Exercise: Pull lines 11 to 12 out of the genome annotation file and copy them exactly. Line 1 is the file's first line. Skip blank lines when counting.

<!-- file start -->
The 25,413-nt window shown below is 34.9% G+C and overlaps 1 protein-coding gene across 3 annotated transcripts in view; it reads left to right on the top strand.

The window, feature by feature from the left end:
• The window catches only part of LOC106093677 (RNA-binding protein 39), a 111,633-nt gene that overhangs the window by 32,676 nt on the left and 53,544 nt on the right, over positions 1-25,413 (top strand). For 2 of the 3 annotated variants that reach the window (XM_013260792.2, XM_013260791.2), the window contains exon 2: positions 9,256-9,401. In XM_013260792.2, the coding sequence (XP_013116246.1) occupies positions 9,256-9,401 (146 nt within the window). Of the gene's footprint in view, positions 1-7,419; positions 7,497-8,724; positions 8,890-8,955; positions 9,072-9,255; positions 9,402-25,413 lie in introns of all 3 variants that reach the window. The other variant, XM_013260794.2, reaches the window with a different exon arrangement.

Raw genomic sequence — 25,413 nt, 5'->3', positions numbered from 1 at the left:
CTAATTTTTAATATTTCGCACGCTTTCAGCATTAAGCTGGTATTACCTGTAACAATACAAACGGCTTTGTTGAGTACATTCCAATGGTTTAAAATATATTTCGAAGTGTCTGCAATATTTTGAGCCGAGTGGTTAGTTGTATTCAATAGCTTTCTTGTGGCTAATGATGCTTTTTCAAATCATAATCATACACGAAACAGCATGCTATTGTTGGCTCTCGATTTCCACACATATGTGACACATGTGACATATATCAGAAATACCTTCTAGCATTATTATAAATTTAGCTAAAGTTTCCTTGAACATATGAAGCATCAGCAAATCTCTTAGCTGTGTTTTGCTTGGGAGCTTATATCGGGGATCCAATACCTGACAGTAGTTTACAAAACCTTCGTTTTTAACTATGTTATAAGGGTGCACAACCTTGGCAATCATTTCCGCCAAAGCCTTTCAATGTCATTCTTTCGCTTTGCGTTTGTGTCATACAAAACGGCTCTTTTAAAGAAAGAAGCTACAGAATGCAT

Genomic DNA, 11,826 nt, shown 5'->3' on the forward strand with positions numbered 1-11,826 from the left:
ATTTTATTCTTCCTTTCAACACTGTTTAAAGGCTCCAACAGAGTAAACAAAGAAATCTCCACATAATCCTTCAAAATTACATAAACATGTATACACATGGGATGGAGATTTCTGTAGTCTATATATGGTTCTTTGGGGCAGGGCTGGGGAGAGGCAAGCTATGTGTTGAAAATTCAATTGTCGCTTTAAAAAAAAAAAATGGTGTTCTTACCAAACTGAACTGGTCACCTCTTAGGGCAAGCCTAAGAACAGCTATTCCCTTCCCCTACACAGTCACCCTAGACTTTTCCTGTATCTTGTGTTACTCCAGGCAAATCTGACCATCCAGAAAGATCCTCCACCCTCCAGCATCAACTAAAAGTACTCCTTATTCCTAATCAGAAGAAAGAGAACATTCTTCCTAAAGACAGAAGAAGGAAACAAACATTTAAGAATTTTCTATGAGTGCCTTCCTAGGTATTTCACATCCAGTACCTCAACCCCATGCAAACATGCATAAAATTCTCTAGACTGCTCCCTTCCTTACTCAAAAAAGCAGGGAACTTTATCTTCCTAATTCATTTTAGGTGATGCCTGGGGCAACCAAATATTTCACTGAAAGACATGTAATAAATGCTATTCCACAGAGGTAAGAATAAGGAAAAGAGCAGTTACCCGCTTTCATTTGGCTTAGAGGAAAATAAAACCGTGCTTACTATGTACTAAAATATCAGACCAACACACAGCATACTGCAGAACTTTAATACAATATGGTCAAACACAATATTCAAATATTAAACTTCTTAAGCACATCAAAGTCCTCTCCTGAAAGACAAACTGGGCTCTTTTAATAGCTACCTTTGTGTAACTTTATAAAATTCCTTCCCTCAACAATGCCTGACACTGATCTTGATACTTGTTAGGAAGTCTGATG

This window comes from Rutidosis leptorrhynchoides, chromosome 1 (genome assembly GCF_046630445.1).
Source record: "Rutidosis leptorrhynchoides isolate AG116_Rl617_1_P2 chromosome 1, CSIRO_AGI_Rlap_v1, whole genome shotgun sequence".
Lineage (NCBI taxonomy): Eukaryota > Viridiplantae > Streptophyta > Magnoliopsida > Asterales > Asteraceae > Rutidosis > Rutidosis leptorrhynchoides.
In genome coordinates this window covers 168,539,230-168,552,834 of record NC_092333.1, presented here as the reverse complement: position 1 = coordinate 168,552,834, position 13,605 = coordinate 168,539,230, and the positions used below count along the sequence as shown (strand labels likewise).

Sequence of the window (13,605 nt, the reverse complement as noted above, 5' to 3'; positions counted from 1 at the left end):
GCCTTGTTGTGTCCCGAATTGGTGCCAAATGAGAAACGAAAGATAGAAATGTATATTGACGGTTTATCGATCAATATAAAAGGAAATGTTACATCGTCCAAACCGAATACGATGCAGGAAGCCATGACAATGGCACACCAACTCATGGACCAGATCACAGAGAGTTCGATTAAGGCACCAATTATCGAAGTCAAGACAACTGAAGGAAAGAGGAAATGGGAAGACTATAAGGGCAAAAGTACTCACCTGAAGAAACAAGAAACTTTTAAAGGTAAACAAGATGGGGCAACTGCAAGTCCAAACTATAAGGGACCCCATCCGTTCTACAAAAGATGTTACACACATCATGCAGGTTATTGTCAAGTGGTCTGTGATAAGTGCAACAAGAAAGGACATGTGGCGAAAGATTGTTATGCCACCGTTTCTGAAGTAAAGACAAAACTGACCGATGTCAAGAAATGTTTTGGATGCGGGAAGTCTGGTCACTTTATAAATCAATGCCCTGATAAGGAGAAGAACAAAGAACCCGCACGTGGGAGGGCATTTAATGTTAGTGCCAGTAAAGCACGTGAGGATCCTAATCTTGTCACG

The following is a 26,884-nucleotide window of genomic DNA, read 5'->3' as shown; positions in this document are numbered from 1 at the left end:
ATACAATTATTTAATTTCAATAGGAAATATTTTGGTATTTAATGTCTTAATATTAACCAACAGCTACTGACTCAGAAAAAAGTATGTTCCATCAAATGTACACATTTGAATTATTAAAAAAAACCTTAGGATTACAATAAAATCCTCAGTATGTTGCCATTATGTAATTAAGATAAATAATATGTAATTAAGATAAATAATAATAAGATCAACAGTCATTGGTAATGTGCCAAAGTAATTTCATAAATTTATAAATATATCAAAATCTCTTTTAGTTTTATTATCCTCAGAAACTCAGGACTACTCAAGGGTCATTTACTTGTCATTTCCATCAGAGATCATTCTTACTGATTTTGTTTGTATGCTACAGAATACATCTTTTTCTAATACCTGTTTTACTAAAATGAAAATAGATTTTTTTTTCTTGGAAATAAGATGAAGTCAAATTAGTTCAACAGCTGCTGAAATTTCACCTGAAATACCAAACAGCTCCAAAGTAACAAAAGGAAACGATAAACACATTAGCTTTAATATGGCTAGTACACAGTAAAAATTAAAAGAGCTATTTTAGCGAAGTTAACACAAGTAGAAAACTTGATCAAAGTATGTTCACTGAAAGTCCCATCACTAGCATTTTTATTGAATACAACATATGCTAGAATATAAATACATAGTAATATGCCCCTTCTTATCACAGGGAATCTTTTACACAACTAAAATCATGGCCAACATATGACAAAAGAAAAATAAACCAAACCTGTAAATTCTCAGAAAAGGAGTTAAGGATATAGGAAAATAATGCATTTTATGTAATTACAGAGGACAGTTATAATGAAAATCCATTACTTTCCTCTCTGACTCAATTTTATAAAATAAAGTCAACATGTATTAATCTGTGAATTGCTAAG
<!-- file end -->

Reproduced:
In genome coordinates this window covers 168,539,230-168,552,834 of record NC_092333.1, presented here as the reverse complement: position 1 = coordinate 168,552,834, position 13,605 = coordinate 168,539,230, and the positions used below count along the sequence as shown (strand labels likewise).

Sequence of the window (13,605 nt, the reverse complement as noted above, 5' to 3'; positions counted from 1 at the left end):